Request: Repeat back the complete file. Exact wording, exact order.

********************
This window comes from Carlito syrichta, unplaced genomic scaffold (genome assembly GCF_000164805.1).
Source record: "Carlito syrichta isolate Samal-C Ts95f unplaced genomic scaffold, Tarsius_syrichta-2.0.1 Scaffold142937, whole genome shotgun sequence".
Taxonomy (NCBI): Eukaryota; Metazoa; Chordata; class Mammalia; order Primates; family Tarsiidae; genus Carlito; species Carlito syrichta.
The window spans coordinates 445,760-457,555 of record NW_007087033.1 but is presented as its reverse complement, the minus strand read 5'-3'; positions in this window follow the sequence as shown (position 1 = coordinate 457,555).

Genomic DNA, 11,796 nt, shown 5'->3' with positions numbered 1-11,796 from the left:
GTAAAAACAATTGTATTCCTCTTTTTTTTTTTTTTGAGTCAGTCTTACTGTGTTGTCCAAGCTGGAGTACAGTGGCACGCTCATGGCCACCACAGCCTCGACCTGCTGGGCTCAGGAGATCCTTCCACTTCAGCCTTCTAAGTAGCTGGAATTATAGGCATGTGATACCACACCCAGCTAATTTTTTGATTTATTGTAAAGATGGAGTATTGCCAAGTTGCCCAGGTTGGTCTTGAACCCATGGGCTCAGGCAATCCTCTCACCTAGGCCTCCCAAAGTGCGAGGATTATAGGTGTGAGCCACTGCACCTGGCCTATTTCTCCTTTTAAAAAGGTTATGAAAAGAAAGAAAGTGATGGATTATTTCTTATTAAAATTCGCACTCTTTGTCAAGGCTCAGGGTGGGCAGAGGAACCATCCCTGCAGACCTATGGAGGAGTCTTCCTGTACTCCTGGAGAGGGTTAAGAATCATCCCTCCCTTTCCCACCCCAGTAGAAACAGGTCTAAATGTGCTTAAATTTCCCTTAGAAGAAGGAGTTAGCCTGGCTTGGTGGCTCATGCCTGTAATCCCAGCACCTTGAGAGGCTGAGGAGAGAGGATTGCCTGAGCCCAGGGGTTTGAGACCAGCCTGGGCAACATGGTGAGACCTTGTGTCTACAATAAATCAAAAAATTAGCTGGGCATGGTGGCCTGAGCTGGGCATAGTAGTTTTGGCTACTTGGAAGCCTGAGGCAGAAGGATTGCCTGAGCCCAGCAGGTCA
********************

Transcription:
This window comes from Carlito syrichta, unplaced genomic scaffold (genome assembly GCF_000164805.1).
Source record: "Carlito syrichta isolate Samal-C Ts95f unplaced genomic scaffold, Tarsius_syrichta-2.0.1 Scaffold142937, whole genome shotgun sequence".
Taxonomy (NCBI): Eukaryota; Metazoa; Chordata; class Mammalia; order Primates; family Tarsiidae; genus Carlito; species Carlito syrichta.
The window spans coordinates 445,760-457,555 of record NW_007087033.1 but is presented as its reverse complement, the minus strand read 5'-3'; positions in this window follow the sequence as shown (position 1 = coordinate 457,555).

Genomic DNA, 11,796 nt, shown 5'->3' with positions numbered 1-11,796 from the left:
GTAAAAACAATTGTATTCCTCTTTTTTTTTTTTTTGAGTCAGTCTTACTGTGTTGTCCAAGCTGGAGTACAGTGGCACGCTCATGGCCACCACAGCCTCGACCTGCTGGGCTCAGGAGATCCTTCCACTTCAGCCTTCTAAGTAGCTGGAATTATAGGCATGTGATACCACACCCAGCTAATTTTTTGATTTATTGTAAAGATGGAGTATTGCCAAGTTGCCCAGGTTGGTCTTGAACCCATGGGCTCAGGCAATCCTCTCACCTAGGCCTCCCAAAGTGCGAGGATTATAGGTGTGAGCCACTGCACCTGGCCTATTTCTCCTTTTAAAAAGGTTATGAAAAGAAAGAAAGTGATGGATTATTTCTTATTAAAATTCGCACTCTTTGTCAAGGCTCAGGGTGGGCAGAGGAACCATCCCTGCAGACCTATGGAGGAGTCTTCCTGTACTCCTGGAGAGGGTTAAGAATCATCCCTCCCTTTCCCACCCCAGTAGAAACAGGTCTAAATGTGCTTAAATTTCCCTTAGAAGAAGGAGTTAGCCTGGCTTGGTGGCTCATGCCTGTAATCCCAGCACCTTGAGAGGCTGAGGAGAGAGGATTGCCTGAGCCCAGGGGTTTGAGACCAGCCTGGGCAACATGGTGAGACCTTGTGTCTACAATAAATCAAAAAATTAGCTGGGCATGGTGGCCTGAGCTGGGCATAGTAGTTTTGGCTACTTGGAAGCCTGAGGCAGAAGGATTGCCTGAGCCCAGCAGGTCA